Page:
NCFA’s proposal for the new 2021 budget

“The future of Irish arts and culture now sits in the hands of Government.”
“Happy st. Patrick’s day! – Dublin, Ireland” by Giuseppe Milo ( is licensed under CC BY 2.0

A new budget pre-submission 2020 was prepared by the National Campaign for the Arts (NCFA) yesterday and published this morning. 

“The future of Irish arts and culture now sits in the hands of Government,”  read the statement that accompanied the paper, “the livelihoods of more than 55,000 citizens and their families; the survival of an entire industry that benefits society, communities, individuals, businesses and the exchequer […]”

The NCFA cited worrying facts and figures in their explanation for their proposal: 89% of NCFA members are living with financial uncertainty; 91% of arts organisations are reporting €2.9 million loss per month since March 2020;  the impact of the evolving economic crisis on the Arts sector will be between -34.6% and -42% compared with -11% in the Irish economy as a whole..

The arts are in dire need of governmental support and ‘it is essential that this support is maintained and increased in 2021 to ensure the sector can make a full recovery’.

According to the NCFA pre-budget submission, there are 9 measures that can be taken to save the arts. 

Among them are the extension of the PUP and EWSS until mass gatherings are permitted again, the increase of the Funding to the Arts Council to to €135 million in 2021, the increase of the funding to Culture Ireland to €10 million, the review of taxation practice so that Ireland’s tax regime encourages philanthropic giving or corporate investment in the arts or in artists, the establishment of a cross departmental task force, total insurance reform and the introduction of a state insurance scheme.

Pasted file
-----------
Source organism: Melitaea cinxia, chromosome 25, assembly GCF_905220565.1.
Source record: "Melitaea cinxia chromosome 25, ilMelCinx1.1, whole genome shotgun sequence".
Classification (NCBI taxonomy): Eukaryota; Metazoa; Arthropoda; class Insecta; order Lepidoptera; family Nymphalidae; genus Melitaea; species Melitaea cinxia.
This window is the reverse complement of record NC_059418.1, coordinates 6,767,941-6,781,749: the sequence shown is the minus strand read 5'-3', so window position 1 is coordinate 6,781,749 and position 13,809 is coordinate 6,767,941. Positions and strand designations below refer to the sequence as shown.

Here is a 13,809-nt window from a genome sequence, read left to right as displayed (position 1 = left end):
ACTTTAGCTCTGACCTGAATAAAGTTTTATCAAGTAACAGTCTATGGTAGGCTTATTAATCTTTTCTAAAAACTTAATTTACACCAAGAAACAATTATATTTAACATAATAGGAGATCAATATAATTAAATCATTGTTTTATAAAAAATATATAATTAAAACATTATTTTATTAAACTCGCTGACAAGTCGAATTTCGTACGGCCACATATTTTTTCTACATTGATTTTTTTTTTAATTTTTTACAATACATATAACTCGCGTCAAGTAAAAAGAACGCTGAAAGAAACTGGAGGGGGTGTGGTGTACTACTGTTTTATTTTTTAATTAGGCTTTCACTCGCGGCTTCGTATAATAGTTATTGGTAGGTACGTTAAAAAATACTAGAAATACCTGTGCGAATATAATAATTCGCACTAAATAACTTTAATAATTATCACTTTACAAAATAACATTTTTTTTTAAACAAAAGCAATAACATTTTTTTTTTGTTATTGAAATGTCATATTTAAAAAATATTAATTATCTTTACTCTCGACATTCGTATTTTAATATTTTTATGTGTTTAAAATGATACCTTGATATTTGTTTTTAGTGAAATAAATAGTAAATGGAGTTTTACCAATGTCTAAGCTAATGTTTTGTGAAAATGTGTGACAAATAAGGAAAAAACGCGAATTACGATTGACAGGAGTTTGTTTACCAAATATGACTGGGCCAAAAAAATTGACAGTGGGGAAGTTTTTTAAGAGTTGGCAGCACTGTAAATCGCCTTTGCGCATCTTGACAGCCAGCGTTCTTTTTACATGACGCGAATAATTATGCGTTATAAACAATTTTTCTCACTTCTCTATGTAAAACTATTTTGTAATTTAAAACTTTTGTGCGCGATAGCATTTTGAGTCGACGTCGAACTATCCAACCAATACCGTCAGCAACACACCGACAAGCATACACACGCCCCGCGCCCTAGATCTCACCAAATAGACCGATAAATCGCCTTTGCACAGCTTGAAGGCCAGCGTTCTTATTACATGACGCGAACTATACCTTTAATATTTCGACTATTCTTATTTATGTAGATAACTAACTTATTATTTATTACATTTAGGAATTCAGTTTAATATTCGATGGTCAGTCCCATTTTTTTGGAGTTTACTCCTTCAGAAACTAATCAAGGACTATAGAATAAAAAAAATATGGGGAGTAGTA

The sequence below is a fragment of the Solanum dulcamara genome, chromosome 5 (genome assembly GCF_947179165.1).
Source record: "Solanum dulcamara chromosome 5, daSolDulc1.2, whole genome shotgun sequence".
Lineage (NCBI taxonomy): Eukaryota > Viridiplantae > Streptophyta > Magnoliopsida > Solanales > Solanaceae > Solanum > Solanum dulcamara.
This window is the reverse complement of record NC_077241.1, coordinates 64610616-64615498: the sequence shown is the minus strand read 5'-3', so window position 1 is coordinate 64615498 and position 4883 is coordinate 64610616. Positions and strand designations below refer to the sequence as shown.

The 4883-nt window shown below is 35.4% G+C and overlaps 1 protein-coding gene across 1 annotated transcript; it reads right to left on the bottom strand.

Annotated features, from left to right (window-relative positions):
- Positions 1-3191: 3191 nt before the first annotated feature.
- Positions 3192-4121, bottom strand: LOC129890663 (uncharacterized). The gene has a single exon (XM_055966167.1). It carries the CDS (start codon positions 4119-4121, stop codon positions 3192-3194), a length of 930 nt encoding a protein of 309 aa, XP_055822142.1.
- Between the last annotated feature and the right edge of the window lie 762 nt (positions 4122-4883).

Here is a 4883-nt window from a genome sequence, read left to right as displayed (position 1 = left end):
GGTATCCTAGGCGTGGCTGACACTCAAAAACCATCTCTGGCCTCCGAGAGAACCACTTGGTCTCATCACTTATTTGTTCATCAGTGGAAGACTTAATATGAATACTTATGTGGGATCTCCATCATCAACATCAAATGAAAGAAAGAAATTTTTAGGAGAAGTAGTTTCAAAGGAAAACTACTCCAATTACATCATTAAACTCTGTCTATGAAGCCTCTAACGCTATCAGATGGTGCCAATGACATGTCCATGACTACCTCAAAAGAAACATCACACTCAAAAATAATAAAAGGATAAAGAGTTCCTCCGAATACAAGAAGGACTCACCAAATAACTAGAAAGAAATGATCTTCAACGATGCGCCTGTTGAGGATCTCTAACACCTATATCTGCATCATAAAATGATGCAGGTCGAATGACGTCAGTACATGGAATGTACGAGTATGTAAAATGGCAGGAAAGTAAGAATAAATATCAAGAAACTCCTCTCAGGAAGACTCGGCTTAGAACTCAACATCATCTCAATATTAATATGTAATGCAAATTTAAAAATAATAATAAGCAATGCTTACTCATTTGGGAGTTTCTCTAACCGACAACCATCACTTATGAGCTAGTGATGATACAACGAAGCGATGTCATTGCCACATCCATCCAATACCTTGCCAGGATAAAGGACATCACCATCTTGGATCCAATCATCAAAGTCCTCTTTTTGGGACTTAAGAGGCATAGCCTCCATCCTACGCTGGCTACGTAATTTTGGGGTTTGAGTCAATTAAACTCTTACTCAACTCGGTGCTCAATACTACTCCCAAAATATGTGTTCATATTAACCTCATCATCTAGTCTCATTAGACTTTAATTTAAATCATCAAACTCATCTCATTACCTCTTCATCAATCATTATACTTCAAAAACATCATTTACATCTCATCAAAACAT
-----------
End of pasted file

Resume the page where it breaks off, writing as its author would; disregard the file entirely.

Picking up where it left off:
Since local councils are not explicitly mandated to invest in arts or culture, though they are a key stakeholder for many of the country’s arts centres and festivals, NCFA wants local authority arts spending to be classified as a mandatory requirement. 

Other demands include the transposition of the European Union’s Directive on Copyright for the Digital Single Market into national law so that the issue with fair pay for online work is resolved, and the prioritisation and expedition of the trial for Universal Basic Income (periodic payment delivered to all citizens of a given population without a means test or work requirement). 

The paper, drafted by members of the National Campaign for the Arts, has already received attention from Twitter, with people retweeting it under the SAVETHEARTS hashtag which is also the name of the NCFA campaign to support the Arts sector.

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